UK Oil & Gas Investments (LON:UKOG), which led the consortium that gave us the Horse Hill discovery, is preparing to drill a well that could help turn the southern Home Counties into a new hotspot for hydrocarbons.
Broadford Bridge-1 (BB-1) will test a geological look-alike to the so-called Gatwick Gusher, located on the southern flank of the Weald Basin.
It is designed to test both the southerly extension of the Kimmeridge Limestone oil play across the Weald Basin and its development within the licence.
Conventional drill techniques will test four Kimmeridge Limestone reservoir horizons, the uppermost two of which were successfully flow tested at Horse Hill in 2016.
30 wells in three decades
Over the last two to three decades around 30 wells have been drilled into the Kimmeridge layer of the Weald Basin, which underlies the south and south-eastern corner of the country.
However those 30 wells never tested for oil as the sedimentary rock was thought to lack the porosity required to host it.
What the experts suspect is the Kimmeridge at Horse Hill is naturally fractured, which allowed the oil to accumulate. When accessed it flows easily to surface under its own steam.
This explains why the exploration well there not only flowed oil but did so in volumes not normally associated with UK onshore discoveries – a bumper 1,700 barrels a day.
If this model holds up then there would be no need for fracking to release this hydrocarbon bounty.
In March Angus Energy (LON:ANGS) helped shore up the theory about the about the Kimmeridge shale.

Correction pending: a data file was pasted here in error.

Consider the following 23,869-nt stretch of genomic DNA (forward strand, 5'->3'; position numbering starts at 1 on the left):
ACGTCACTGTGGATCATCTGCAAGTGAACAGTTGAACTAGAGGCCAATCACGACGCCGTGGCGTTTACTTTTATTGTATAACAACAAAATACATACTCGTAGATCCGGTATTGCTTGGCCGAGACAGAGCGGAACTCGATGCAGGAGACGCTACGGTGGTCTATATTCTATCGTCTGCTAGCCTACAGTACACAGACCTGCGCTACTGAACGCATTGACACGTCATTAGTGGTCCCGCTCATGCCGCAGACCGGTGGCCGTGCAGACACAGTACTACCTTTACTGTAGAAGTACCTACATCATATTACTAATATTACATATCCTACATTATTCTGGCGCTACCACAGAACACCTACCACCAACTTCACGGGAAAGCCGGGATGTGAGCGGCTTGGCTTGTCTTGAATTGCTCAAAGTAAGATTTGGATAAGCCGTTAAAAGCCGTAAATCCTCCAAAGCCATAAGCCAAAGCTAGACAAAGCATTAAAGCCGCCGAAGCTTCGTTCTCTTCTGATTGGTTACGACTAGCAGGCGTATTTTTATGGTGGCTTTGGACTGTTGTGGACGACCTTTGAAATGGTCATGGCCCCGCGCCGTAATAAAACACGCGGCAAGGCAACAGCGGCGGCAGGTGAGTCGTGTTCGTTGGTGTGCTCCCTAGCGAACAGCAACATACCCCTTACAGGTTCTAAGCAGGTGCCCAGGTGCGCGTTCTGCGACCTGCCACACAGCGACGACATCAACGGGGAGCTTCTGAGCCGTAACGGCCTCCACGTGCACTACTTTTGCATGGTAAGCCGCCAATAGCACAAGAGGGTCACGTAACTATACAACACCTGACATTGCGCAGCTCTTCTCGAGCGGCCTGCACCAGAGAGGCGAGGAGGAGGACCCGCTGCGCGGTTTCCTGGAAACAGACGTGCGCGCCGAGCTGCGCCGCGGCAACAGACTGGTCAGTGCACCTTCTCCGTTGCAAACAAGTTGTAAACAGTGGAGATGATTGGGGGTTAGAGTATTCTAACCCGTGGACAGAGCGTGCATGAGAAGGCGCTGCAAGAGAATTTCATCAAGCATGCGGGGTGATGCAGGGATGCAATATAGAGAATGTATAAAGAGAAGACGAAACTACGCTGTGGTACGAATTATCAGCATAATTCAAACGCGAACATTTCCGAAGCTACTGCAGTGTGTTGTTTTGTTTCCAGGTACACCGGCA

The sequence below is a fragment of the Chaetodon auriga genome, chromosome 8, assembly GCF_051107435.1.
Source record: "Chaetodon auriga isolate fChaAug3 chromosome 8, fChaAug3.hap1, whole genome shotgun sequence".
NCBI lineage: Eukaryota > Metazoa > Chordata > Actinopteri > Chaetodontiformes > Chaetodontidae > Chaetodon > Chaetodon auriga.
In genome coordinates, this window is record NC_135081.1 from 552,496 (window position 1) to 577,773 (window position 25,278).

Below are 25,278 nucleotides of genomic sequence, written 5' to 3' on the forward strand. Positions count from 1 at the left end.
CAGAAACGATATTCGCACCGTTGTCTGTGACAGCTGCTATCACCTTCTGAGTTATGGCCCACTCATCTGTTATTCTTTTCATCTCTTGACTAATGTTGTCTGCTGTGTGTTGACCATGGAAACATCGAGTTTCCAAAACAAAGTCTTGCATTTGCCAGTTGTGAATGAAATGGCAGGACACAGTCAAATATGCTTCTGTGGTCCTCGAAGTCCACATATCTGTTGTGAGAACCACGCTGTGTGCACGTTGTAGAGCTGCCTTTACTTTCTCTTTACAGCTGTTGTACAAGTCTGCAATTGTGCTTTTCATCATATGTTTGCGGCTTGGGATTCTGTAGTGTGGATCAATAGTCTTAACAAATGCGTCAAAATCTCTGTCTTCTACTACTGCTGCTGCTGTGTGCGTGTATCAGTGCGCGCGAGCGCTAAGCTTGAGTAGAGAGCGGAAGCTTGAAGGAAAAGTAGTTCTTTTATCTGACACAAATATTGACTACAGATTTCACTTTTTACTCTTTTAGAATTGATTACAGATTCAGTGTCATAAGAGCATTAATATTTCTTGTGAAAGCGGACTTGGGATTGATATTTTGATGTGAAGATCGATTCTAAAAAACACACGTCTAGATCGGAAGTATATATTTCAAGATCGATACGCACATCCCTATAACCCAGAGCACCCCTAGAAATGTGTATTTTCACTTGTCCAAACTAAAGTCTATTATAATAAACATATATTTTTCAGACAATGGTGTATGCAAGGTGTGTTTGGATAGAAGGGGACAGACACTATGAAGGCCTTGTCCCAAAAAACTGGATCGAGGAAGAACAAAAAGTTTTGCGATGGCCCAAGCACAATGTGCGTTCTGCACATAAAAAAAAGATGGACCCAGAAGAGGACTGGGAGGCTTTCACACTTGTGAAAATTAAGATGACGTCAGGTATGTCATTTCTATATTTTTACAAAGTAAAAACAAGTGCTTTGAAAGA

Its drill results revealed the characteristics of its Brockham well in Surrey to be very similar and, in some respects superior, to those of the so-called Gatwick Gusher some five miles down the road.
Success at Broadford Bridge would effectively confirm the existence of an untapped and extensive oil system below the south-east commuter belt.
The quantum of crude in the vicinity Gatwick could be mind boggling.
The Kimmeridge reservoirs of PEDL234, just one of UKOG’s licence areas and host to Broadford Bridge, are estimated to be host to 1.7bn barrels of the blacks stuff; Horse Hill itself may be host to up to 1billion barrels. Those alone would be internationally significant.
New oil play
It has to be stressed that these are guesses based on the geology being absolutely as expected and the Kimmeridge being as prevalent as thought.
There are a whole host of other assumptions too that make this a bit of a finger-in-the-air exercise.
Anyway, success would throw up a huge conundrum. Does the UK, which is looking for energy independence, drill areas of outstanding natural beauty to unlock the oil?
The backlash could be interesting as you might see an unlikely alliance between the middle-class Nimbies of the southern stockbroker belt and the rent-a-protestors of the environmental movement.